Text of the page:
Years ago, a Catholic friend of mine from an Anglican background told me that had he already been Catholic he doubted whether he would ever have been able to start a classical Christian school that flourishes to this day.
Some of it had to do with the attitude towards lay initiatives. In the Protestant world, one just takes initiative and gets one’s project up and running. In the Catholic world, one must obtain permission and sometimes it’s hard to get access to the bishop or his delegates to obtain it. I’m not saying this is a bad thing—-and I have seen the positive effects on lay apostolates that have successfully obtained the blessing of their bishop—but the process does seem to create a culture that can stifle initiative. It can have the same effect on a parish level, where even holding a Bible study in one’s home might need permission from the priest.
Interestingly, Adam DeVille is calling for a change in Church governance based on a more traditional model that is against the centralization of power in the papacy and other structures. In Everything Hidden Shall Be Revealed: Ridding the Church of Abuses of Sex and Power DeVille, a former Anglican who is now an Eastern Catholic, addresses the problem of clericalism.
David Clayton reviews the book over at The New Liturgical Movement. He writes:
What he proposes is likely to challenge both traditionalists and liberals in the Church, but I think that it is worthy of consideration and discussion, at least.
He describes the problem as one of clericalism in which power is too centralized and is steadily pushed upwards from the laity onto the priests, and from there onto the hierarchy and popes. This, he says, attracts people who have a particular psychological profile characterized by a desire to exercise power over and dominate others, and are skilled political players. (He draws on his academic background in psychology for this.) So many of the problems we see today are interconnected, and in response, the Church must be reformed so that there can be new structures of local accountability. This, he says, is deeply traditional, and a return to root practices that structured much of Catholic life for centuries.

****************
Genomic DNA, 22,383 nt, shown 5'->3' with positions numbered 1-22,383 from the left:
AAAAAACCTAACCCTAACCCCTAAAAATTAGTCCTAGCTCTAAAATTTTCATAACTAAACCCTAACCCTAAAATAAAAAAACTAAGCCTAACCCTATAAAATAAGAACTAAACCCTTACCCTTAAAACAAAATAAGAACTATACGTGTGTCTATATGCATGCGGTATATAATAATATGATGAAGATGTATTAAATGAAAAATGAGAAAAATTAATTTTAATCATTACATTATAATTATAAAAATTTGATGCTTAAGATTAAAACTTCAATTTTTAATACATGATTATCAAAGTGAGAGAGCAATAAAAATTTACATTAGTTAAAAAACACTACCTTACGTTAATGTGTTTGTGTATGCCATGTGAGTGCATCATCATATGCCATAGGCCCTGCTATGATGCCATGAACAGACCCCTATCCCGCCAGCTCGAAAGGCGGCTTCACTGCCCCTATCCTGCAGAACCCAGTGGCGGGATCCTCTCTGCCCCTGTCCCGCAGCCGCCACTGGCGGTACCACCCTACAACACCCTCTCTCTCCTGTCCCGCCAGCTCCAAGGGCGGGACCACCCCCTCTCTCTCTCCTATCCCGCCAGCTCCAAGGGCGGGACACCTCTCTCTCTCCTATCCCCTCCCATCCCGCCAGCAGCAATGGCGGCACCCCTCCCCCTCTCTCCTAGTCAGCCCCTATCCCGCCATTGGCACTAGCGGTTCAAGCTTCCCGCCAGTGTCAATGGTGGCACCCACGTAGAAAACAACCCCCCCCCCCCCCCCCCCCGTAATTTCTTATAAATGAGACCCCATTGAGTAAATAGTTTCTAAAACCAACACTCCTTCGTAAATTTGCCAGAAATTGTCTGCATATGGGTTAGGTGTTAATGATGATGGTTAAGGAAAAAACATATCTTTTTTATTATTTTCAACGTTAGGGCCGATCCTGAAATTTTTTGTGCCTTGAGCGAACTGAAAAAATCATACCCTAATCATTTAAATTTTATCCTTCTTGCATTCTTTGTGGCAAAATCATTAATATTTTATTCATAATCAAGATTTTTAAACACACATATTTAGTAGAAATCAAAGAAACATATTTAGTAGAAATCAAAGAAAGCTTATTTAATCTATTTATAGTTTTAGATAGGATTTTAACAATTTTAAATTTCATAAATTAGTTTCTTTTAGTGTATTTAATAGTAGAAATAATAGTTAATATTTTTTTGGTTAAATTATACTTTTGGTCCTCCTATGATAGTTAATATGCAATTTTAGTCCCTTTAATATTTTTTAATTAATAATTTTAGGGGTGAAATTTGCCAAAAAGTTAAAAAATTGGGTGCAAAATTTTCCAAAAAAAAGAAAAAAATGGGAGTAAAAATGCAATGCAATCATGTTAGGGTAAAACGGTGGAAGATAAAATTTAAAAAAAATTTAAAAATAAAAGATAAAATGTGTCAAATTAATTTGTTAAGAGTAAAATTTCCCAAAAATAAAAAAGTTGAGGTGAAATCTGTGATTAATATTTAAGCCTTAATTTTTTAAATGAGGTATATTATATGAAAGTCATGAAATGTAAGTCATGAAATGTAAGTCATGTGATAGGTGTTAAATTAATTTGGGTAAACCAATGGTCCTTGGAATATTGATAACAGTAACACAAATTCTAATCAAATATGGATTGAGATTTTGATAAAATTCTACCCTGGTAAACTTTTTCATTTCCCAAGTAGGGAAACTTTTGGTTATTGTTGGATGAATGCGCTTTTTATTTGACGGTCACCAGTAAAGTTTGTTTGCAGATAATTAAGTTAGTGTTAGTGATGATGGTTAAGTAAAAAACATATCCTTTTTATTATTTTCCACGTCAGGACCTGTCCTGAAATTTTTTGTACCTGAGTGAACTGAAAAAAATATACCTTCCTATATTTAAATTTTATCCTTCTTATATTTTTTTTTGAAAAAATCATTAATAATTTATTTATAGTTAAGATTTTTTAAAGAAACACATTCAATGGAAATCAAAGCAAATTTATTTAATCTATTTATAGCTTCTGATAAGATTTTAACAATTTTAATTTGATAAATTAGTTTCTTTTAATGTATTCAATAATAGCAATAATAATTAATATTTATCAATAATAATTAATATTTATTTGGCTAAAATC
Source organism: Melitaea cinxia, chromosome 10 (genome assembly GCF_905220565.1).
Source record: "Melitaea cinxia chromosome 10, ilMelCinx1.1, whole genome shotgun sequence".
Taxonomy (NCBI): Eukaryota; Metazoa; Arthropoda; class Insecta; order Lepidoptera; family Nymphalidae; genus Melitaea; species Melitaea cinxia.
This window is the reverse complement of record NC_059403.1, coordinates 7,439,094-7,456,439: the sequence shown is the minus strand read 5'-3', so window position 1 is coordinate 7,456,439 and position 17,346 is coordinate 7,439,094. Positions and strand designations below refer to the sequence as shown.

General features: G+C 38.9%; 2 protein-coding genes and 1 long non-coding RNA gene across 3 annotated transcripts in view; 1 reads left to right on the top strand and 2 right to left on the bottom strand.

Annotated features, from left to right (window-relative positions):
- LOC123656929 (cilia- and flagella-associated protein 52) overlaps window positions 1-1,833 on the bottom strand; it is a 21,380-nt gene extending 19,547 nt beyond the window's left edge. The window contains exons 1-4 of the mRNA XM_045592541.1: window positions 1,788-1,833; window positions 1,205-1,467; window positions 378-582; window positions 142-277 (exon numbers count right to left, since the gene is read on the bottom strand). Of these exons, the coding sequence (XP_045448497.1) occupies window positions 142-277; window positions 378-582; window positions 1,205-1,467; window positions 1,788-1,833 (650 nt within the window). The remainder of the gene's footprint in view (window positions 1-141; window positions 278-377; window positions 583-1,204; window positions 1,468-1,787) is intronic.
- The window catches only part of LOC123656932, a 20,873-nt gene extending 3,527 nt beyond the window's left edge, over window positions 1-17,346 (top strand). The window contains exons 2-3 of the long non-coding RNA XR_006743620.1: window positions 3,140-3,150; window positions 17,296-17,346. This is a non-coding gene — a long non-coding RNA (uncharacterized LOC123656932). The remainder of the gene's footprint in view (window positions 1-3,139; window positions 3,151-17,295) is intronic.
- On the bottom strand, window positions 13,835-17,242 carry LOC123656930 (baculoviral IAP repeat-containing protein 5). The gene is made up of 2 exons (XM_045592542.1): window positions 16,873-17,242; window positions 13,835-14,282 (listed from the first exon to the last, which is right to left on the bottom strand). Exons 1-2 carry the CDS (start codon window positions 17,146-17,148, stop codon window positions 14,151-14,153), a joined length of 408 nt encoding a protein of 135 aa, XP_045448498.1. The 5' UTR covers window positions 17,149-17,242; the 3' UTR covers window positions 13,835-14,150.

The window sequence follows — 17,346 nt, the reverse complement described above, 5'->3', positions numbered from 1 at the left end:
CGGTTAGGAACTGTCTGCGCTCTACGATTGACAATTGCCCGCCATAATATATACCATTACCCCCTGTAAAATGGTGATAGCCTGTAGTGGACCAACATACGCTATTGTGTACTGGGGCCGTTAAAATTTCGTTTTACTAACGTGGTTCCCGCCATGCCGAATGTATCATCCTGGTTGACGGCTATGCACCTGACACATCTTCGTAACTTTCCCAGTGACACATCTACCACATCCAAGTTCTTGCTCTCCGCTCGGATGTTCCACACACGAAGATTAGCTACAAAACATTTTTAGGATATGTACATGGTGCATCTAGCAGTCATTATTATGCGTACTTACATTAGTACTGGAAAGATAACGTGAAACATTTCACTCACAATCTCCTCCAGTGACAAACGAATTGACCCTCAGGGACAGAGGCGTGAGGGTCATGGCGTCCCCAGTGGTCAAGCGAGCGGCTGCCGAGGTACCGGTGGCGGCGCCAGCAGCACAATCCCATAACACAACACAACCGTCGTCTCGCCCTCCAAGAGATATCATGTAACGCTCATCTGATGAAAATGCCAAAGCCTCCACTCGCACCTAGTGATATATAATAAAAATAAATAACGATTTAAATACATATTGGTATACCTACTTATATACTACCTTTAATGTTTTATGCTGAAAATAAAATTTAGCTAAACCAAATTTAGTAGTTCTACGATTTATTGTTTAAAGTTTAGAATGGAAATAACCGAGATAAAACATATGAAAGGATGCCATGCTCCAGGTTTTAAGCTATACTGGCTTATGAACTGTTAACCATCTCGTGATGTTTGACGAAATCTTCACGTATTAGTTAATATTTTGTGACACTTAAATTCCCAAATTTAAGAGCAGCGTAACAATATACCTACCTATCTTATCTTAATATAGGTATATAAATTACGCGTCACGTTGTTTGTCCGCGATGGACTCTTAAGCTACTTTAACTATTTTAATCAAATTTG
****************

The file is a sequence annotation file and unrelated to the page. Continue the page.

His argument is for a three-fold ordering of the Catholic Church: the laity, the clerics, and the hierarchs, all existing together, each with voice and vote in the councils of governance of the Church – from the lowly parish council through to diocesan, regional, and international synods. All three orders are necessary, he says, for the Church to flourish; each of the three acts as a check on the others, ensuring that none can run totally roughshod over the others.
Read the whole thing. Not sure if I agree with all of DeVille’s ideas as outlined in this review but I do believe the universal call to holiness and call for a greater role for the lay faithful of the Second Vatican Council has not been worked out enough. We from the Anglican tradition might have some interesting perspectives to bring to the table on how to bring this about so as to encourage lay initiatives without letting it devolve to congregationalism, something we have gladly left behind.